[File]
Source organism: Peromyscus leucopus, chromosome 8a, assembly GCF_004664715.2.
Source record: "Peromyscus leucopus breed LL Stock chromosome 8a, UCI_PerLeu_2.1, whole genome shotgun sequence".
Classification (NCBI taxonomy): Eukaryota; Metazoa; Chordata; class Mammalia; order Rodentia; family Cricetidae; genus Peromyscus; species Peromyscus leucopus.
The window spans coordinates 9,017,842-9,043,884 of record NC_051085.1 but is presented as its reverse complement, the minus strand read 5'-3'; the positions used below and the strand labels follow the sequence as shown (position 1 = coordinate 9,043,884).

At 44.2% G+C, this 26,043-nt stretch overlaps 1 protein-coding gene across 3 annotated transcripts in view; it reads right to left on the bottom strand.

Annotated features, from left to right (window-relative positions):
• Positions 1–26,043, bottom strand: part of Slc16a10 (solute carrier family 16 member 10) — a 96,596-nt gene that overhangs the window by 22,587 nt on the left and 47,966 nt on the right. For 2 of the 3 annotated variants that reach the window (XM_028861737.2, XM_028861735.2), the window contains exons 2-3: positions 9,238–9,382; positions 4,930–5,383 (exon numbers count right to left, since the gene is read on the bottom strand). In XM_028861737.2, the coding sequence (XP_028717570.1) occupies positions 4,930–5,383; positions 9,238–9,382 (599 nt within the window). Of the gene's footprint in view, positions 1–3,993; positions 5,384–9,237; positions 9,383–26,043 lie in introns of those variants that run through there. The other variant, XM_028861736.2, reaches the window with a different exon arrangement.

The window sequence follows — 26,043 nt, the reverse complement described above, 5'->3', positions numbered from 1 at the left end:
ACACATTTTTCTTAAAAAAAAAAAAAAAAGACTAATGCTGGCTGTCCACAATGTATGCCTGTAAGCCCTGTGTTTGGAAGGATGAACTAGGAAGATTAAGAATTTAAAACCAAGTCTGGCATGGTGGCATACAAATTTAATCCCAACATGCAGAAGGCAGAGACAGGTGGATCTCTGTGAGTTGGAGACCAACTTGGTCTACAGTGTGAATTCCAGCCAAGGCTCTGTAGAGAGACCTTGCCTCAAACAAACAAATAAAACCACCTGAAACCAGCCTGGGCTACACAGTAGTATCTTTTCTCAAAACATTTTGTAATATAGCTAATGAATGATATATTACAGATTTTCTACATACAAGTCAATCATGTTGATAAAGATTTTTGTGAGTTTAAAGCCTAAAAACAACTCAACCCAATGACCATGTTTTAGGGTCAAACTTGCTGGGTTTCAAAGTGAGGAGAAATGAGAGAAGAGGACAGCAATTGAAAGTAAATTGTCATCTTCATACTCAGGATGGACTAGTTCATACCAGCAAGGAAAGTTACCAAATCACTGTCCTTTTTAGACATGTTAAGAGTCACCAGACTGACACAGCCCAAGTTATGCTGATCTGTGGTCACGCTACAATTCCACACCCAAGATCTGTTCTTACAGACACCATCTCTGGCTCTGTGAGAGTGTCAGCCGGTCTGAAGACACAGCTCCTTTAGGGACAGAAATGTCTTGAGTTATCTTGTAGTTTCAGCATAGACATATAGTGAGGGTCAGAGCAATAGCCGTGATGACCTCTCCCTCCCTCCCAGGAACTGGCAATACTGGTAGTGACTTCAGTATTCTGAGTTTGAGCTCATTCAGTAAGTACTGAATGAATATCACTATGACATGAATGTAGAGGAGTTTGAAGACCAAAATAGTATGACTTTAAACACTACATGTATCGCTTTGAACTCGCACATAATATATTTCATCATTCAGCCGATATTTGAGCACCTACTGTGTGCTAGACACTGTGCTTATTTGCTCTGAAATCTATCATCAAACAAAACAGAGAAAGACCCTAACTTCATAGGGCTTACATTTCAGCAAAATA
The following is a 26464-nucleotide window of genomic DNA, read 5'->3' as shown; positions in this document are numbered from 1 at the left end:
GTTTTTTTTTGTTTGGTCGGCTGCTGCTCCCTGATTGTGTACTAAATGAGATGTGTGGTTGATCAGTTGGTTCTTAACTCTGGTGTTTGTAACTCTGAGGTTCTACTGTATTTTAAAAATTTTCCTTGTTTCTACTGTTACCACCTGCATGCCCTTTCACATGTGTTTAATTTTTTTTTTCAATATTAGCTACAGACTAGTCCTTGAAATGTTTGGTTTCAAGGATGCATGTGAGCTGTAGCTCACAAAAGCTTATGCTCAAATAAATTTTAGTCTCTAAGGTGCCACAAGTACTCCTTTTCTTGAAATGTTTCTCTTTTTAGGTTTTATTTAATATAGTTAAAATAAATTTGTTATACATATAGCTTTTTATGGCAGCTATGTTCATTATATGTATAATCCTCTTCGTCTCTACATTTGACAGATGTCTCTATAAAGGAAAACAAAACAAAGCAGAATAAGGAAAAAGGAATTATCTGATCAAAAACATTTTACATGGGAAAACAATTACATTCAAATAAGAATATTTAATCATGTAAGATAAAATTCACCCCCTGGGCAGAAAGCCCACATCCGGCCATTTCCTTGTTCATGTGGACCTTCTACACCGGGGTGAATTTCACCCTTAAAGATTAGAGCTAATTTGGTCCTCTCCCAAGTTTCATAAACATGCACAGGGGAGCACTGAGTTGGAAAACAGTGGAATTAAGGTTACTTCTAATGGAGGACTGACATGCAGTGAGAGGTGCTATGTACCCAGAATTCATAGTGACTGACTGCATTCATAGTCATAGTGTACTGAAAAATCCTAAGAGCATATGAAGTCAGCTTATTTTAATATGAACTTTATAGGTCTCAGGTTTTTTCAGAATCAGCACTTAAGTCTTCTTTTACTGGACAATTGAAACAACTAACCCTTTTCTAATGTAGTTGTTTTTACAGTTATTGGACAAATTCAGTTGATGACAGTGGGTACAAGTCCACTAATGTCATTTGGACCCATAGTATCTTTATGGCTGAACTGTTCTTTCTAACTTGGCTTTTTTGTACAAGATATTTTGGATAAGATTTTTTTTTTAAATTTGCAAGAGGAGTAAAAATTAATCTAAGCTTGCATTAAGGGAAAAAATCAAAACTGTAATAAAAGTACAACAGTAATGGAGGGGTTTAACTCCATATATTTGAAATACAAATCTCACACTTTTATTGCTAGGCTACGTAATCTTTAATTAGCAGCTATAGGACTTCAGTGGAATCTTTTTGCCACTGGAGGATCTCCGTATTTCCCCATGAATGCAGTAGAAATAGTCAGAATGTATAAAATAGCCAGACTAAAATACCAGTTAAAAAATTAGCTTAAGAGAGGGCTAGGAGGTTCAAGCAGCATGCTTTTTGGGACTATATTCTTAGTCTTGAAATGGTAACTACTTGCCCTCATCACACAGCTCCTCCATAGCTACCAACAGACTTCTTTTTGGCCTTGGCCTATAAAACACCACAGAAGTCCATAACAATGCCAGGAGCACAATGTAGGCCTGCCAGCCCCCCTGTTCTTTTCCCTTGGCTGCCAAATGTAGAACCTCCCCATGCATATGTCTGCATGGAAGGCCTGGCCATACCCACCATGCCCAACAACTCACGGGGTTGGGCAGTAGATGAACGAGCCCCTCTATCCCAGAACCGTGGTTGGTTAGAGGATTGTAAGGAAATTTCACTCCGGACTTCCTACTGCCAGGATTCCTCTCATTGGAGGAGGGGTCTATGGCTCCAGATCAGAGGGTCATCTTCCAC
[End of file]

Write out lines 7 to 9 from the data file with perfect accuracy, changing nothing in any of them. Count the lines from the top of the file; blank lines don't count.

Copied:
• Positions 1–26,043, bottom strand: part of Slc16a10 (solute carrier family 16 member 10) — a 96,596-nt gene that overhangs the window by 22,587 nt on the left and 47,966 nt on the right. For 2 of the 3 annotated variants that reach the window (XM_028861737.2, XM_028861735.2), the window contains exons 2-3: positions 9,238–9,382; positions 4,930–5,383 (exon numbers count right to left, since the gene is read on the bottom strand). In XM_028861737.2, the coding sequence (XP_028717570.1) occupies positions 4,930–5,383; positions 9,238–9,382 (599 nt within the window). Of the gene's footprint in view, positions 1–3,993; positions 5,384–9,237; positions 9,383–26,043 lie in introns of those variants that run through there. The other variant, XM_028861736.2, reaches the window with a different exon arrangement.

The window sequence follows — 26,043 nt, the reverse complement described above, 5'->3', positions numbered from 1 at the left end:
ACACATTTTTCTTAAAAAAAAAAAAAAAAGACTAATGCTGGCTGTCCACAATGTATGCCTGTAAGCCCTGTGTTTGGAAGGATGAACTAGGAAGATTAAGAATTTAAAACCAAGTCTGGCATGGTGGCATACAAATTTAATCCCAACATGCAGAAGGCAGAGACAGGTGGATCTCTGTGAGTTGGAGACCAACTTGGTCTACAGTGTGAATTCCAGCCAAGGCTCTGTAGAGAGACCTTGCCTCAAACAAACAAATAAAACCACCTGAAACCAGCCTGGGCTACACAGTAGTATCTTTTCTCAAAACATTTTGTAATATAGCTAATGAATGATATATTACAGATTTTCTACATACAAGTCAATCATGTTGATAAAGATTTTTGTGAGTTTAAAGCCTAAAAACAACTCAACCCAATGACCATGTTTTAGGGTCAAACTTGCTGGGTTTCAAAGTGAGGAGAAATGAGAGAAGAGGACAGCAATTGAAAGTAAATTGTCATCTTCATACTCAGGATGGACTAGTTCATACCAGCAAGGAAAGTTACCAAATCACTGTCCTTTTTAGACATGTTAAGAGTCACCAGACTGACACAGCCCAAGTTATGCTGATCTGTGGTCACGCTACAATTCCACACCCAAGATCTGTTCTTACAGACACCATCTCTGGCTCTGTGAGAGTGTCAGCCGGTCTGAAGACACAGCTCCTTTAGGGACAGAAATGTCTTGAGTTATCTTGTAGTTTCAGCATAGACATATAGTGAGGGTCAGAGCAATAGCCGTGATGACCTCTCCCTCCCTCCCAGGAACTGGCAATACTGGTAGTGACTTCAGTATTCTGAGTTTGAGCTCATTCAGTAAGTACTGAATGAATATCACTATGACATGAATGTAGAGGAGTTTGAAGACCAAAATAGTATGACTTTAAACACTACATGTATCGCTTTGAACTCGCACATAATATATTTCATCATTCAGCCGATATTTGAGCACCTACTGTGTGCTAGACACTGTGCTTATTTGCTCTGAAATCTATCATCAAACAAAACAGAGAAAGACCCTAACTTCATAGGGCTTACATTTCAGCAAAATA